IOP responds to EPSRC's announcement on shaping capability
28 March 2012
Commenting on today’s announcement by the Engineering and Physical Sciences Research Council (EPSRC) of Tranche 3 of their “Shaping our Portfolio” initiative, Institute of Physics President Professor Sir Peter Knight said: “While we appreciate EPSRC’s efforts to meet the concerns of the science community, we remain concerned about the rationale for some of the individual decisions made and about the long-term impact on this country’s research base, which will only become clear when we have seen how EPSRC’s new system works in practice.
“We welcome the restatement of EPSRC’s commitment to peer review, and to the principle that research quality remains pre-eminent in assessing applications from researchers for grant funding.
“We also appreciate the fact that EPSRC took the time to consult more widely with key researchers, including those nominated by IOP.
“However, we are concerned about EPSRC’s assessment that two research areas where the UK has real strengths – surface science and mathematical physics – should be allocated to the “reduce” category despite the advice of identified experts. It is worth noting that surface science is an area of interdisciplinary research, often the most fertile source of new scientific breakthroughs; and that mathematical physics was the only area rated as “excellent” in terms of international profile in EPSRC’s own 2010 review of mathematical sciences.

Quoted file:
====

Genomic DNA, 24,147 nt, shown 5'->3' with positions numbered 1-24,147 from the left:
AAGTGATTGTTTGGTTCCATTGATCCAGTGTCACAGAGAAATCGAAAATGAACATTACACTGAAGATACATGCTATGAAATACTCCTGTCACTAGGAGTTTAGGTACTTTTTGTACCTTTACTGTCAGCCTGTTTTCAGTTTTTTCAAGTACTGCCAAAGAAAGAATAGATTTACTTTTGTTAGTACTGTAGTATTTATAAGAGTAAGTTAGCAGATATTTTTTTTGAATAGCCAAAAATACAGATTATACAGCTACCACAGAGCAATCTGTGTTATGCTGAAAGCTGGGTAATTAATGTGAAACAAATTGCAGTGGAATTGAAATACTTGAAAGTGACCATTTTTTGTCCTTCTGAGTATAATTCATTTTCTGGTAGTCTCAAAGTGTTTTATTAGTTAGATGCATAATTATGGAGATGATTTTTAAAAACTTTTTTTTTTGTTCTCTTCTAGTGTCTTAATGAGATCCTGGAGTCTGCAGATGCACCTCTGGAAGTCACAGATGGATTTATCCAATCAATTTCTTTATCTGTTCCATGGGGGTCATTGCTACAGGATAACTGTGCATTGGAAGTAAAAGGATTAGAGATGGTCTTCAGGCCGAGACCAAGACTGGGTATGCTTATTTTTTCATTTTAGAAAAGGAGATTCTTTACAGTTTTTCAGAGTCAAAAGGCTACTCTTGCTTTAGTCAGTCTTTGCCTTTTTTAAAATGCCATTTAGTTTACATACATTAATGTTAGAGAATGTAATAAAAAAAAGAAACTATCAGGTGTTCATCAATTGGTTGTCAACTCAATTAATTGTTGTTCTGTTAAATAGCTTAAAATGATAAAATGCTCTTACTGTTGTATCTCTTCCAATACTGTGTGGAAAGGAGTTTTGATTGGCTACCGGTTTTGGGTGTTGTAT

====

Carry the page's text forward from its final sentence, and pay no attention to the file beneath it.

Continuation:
“EPSRC’s announcement suggests that alternative sources of funding may be available for researchers working in these areas, but it is not clear that this will be the case. We will be raising these issues in discussion with EPSRC, to gain a better understanding of how alternative sources of funding may be accessed.
“More generally, we are still not clear how the categorisation of research areas will feed through in practice into the funding process if – as EPSRC has assured us – research excellence remains paramount. The real test of the changes which EPSRC is introducing will be their impact on this country’s science base, which is widely recognised to have thrived under EPSRC’s previous funding system. We will be monitoring the outcome closely over the next funding rounds.”